Best Laid Schemes of Men
Sam Aurelius Milam III
For some time now, I've suspected the existence of an effort to minimize concerns about human overpopulation. For example, I've seen a good many reports of things that aren't available in sufficient quantity for the number of people who need them. Population reduction was never mentioned as a solution to such problems. Instead, it seemed that the idea was always carefully avoided. In every such case, substantial efforts were noted or suggested to meet the needs of the ever-growing number of people, without regard for how large that number might eventually be. Recently, my suspicions were confirmed.
On Tuesday, October 22, 2019, I watched an episode of Retroreport on PBS. The penultimate segment dealt with population growth. That segment implied a smug amusement regarding Paul Ehrlich and the old zero population growth movement, and a tolerant forgiveness of the misguided people who'd been taken in by such silly concerns. According to the report, ongoing population growth isn't a problem at all. In fact, according to the report, various governments around the world are getting nervous about predictions that the size of the population might eventually stabilize at about 9 billion, supposedly around 2040 or 2050. The report predicted panic among governments, at that time, over a shortage of people. According to the report, China is already trying to create a "population boom". So, my suspicions were confirmed. An inconspicuous propaganda campaign has been under way. Zero population growth is being quietly discredited. Why? Here's my theory.
Every governmental, social, commercial, or administrative agency on the planet now operates according to a set of rules that requires unending population growth as a prerequisite to continued operation. Everything, marketing strategies, stock investments, retirement plans, entitlement programs, safety nets, insurance, interest payments, loans, mortgages, everything requires growth. If our population doesn't continue to expand, then we're faced with a world-wide calamity. If such a Ponzi-like scenario seems too surreal to believe, then I suggest a careful study of my essays about money, taxes, and corporations, in Pharos.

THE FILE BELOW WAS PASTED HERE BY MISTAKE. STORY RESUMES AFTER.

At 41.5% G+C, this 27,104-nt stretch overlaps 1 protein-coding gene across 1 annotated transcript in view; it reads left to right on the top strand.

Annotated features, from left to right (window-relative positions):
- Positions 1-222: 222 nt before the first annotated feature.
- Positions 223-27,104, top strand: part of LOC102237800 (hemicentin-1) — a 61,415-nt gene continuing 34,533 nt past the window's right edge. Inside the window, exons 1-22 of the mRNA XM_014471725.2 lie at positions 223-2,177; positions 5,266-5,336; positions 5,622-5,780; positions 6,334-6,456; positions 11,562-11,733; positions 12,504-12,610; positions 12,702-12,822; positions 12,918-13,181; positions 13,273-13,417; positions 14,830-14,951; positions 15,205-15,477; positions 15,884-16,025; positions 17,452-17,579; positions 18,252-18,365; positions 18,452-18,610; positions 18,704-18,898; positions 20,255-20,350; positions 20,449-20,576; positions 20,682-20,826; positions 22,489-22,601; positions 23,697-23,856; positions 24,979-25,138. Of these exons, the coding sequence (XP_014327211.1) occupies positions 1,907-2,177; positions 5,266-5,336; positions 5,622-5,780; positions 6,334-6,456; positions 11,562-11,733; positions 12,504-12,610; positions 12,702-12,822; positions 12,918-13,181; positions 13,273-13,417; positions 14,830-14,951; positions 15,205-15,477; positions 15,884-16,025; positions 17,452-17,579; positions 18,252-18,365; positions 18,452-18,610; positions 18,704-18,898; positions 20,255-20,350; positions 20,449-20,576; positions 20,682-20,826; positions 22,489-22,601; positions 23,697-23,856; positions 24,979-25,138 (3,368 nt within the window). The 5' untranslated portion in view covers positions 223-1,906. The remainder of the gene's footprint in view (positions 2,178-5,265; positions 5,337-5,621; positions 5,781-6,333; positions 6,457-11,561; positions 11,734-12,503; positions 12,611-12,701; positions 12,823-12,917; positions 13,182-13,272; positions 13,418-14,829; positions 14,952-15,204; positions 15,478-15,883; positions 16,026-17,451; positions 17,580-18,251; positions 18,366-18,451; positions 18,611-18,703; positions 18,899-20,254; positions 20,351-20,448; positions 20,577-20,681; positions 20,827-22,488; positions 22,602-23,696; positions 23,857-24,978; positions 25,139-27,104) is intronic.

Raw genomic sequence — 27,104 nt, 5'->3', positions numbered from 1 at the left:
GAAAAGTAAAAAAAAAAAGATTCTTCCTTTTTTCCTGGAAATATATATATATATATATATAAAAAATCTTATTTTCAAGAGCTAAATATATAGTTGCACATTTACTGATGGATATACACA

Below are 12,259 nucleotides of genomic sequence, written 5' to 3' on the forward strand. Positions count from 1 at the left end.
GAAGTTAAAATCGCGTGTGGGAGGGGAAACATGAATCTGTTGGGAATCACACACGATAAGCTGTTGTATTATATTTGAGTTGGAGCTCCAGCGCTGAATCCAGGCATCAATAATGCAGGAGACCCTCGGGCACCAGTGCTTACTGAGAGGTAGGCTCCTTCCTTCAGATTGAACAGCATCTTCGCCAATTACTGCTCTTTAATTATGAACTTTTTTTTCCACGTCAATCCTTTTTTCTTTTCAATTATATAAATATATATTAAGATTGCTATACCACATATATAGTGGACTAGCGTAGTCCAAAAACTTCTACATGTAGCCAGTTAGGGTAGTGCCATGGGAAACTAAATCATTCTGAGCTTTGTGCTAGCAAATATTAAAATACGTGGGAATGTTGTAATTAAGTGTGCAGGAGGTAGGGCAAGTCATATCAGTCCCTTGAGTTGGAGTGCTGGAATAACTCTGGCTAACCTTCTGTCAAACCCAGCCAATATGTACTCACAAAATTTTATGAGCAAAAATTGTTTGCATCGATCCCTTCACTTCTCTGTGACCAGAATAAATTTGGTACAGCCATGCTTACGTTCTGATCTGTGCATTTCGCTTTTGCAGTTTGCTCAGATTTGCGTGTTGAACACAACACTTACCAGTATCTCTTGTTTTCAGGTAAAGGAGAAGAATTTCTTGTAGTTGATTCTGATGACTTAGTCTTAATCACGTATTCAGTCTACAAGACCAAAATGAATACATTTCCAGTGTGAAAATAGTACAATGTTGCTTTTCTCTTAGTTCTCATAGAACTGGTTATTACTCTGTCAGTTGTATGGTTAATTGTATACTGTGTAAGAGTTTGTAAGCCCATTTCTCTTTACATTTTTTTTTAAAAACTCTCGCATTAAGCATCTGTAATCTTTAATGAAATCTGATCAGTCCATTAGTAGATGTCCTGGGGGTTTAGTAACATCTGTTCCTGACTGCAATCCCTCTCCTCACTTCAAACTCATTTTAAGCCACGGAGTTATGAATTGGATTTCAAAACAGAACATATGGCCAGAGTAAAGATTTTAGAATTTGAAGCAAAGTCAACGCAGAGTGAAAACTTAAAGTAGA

If the present rate of population growth continues, then a collapse and die-off seem to be inevitable. The situation will be, as they say, Biblical, including famine, pestilence, war, and death. The survivors will find themselves living as our ancestors did after the previous such event, probably about 7000 years ago.
If the size of the population stabilizes or declines, then all of those growth things will have to change. Banking will be unrecognizable as compared to the present banking system. Interest-bearing transactions won't exist. Everything will be durable and reusable. The idea of new models every year will seem as insane as it actually is. Wealth will result from accumulation, not from growth. Investments will be for upkeep and repairs, not for profit, which will be replaced by stability. We'll have to use real money instead of account balances and credit. The necessary changes in our expectations and thinking will be so radical that the die-off actually seems more likely to me. Maybe we'll make the transition. I don't know.
If the population stops growing but we don't change our ways, then we'll probably be faced with some kind of Soylent Green scenario, or something similar. There'll probably still be an eventual collapse and die-off, but it's more likely that it will be slow and tedious, not sudden. Even so, there's still hope. Maybe our descendants will do better the next time, during the next population expansion, probably about 7000 years from now.
Sam Aurelius Milam III
I expect that, by now, most people are aware of the enthusiasm for self-driving cars. I expect that few people understand how ill-considered that enthusiasm really is. In terms of risks versus benefits, there doesn't seem to be enough benefit from the use of self-driving cars to justify the dystopian dangers that are inherent in them. I predicted some of those dangers in Carnet: Rise of the Machines, in the June 2018 issue. I haven't noticed much concern about such things, mostly just starry-eyed delight over yet another batch of technostuff. I did see part of a movie in which some hackers remotely hijacked some code-controlled cars and drove them out of the side of a high-rise parking garage, raining them down onto some people on the street below. That did, in fact, resemble the sorts of things that I predicted in my article, but it doesn't seem to have had much of an effect on people's attitudes.